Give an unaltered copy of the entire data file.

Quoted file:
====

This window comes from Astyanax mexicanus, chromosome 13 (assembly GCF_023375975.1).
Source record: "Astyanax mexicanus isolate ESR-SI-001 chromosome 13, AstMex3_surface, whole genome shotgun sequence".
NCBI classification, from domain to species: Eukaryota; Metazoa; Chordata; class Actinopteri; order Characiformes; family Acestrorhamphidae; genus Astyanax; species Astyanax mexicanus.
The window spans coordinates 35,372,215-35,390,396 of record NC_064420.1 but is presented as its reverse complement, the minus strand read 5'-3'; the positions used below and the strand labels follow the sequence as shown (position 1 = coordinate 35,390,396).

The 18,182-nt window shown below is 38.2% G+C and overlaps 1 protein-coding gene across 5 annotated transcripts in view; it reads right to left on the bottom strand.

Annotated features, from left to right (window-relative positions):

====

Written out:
This window comes from Astyanax mexicanus, chromosome 13 (assembly GCF_023375975.1).
Source record: "Astyanax mexicanus isolate ESR-SI-001 chromosome 13, AstMex3_surface, whole genome shotgun sequence".
NCBI classification, from domain to species: Eukaryota; Metazoa; Chordata; class Actinopteri; order Characiformes; family Acestrorhamphidae; genus Astyanax; species Astyanax mexicanus.
The window spans coordinates 35,372,215-35,390,396 of record NC_064420.1 but is presented as its reverse complement, the minus strand read 5'-3'; the positions used below and the strand labels follow the sequence as shown (position 1 = coordinate 35,390,396).

The 18,182-nt window shown below is 38.2% G+C and overlaps 1 protein-coding gene across 5 annotated transcripts in view; it reads right to left on the bottom strand.

Annotated features, from left to right (window-relative positions):